Tuesday, June 22, 2004
Dubious Link Between Atta and Saddam
A document tying the Iraqi leader with the 9/11 terrorist is probably fake. PLUS, how terror financiers manage to stay in business
Updated: 11:31 a.m. ET Dec.19, 2003
Dec. 17 - A widely publicized Iraqi document that purports to show that September 11 hijacker Mohammed Atta visited Baghdad in the summer of 2001 is probably a fabrication that is contradicted by U.S. law-enforcement records showing Atta was staying at cheap motels and apartments in the United States when the trip presumably would have taken place, according to U.S. law enforcement officials and FBI documents.
The new document, supposedly written by the chief of the Iraqi intelligence service, was trumpeted by the Sunday Telegraph of London earlier this week in a front-page story that broke hours before the dramatic capture of Saddam Hussein. TERRORIST BEHIND SEPTEMBER 11 STRIKE WAS TRAINED BY SADDAM, ran the headline on the story written by Con Coughlin, a Telegraph correspondent and the author of the book "Saddam: The Secret Life."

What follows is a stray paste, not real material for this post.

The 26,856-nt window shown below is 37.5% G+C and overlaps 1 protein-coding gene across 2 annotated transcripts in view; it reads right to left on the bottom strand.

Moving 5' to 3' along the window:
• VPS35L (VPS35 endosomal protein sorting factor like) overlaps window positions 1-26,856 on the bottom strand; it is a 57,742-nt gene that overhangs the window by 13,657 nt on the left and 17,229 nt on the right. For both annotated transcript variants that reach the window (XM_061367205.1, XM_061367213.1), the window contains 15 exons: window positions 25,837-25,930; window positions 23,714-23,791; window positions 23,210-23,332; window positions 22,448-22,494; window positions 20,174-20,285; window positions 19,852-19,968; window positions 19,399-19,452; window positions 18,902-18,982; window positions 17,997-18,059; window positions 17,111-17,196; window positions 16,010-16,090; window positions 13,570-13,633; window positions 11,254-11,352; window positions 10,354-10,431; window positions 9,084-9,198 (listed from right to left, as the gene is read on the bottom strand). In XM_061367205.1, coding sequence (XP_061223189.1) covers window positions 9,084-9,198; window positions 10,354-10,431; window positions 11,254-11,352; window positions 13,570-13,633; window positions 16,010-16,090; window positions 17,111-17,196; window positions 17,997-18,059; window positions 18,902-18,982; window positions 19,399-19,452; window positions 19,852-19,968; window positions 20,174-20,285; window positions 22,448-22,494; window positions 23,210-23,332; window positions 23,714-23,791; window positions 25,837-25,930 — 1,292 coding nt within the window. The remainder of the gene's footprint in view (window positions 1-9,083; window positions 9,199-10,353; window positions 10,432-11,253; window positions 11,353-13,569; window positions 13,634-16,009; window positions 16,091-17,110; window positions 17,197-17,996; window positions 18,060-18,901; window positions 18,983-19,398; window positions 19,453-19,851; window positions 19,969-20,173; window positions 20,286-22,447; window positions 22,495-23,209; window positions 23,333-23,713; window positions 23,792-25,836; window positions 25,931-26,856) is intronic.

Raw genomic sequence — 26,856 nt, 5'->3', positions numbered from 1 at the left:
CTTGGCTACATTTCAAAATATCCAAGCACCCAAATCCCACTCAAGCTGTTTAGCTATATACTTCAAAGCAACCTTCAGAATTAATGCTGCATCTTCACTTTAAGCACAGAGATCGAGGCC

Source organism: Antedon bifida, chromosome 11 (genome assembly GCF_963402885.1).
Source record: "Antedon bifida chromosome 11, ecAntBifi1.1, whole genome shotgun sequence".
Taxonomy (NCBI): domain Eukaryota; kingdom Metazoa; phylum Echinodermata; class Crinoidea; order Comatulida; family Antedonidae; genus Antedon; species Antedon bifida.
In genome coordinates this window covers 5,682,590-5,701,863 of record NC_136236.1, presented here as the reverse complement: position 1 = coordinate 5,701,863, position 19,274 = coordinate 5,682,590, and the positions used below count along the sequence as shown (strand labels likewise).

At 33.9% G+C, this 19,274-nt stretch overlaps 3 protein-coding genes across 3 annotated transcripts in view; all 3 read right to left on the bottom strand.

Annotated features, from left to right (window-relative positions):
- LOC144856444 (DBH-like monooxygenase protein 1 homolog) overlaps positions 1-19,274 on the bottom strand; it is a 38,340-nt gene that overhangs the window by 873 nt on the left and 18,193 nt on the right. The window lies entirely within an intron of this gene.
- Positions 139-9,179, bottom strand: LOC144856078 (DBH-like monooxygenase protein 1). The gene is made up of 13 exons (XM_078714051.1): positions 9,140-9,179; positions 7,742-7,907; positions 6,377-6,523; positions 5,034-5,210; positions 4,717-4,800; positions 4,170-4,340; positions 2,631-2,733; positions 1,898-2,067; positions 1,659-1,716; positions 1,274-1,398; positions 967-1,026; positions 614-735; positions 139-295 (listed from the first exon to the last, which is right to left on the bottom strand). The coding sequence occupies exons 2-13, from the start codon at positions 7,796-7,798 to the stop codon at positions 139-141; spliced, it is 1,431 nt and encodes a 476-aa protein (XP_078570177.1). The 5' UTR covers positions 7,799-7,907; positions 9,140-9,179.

Coughlin's account was picked up by newspapers around the world and was cited the next day by New York Times columnist William Safire. But U.S. officials and a leading Iraqi document expert tell NEWSWEEK that the document is most likely a forgery—part of a thriving new trade in dubious Iraqi documents that has cropped up in the wake of the collapse of Saddam's regime.
"It's a lucrative business," says Hassan Mneimneh, codirector of an Iraqi exile research group reviewing millions of captured Iraqi government documents. "There's an active document trade taking place … You have fraudulent documents that are being fabricated and sold" for hundreds of dollars a piece.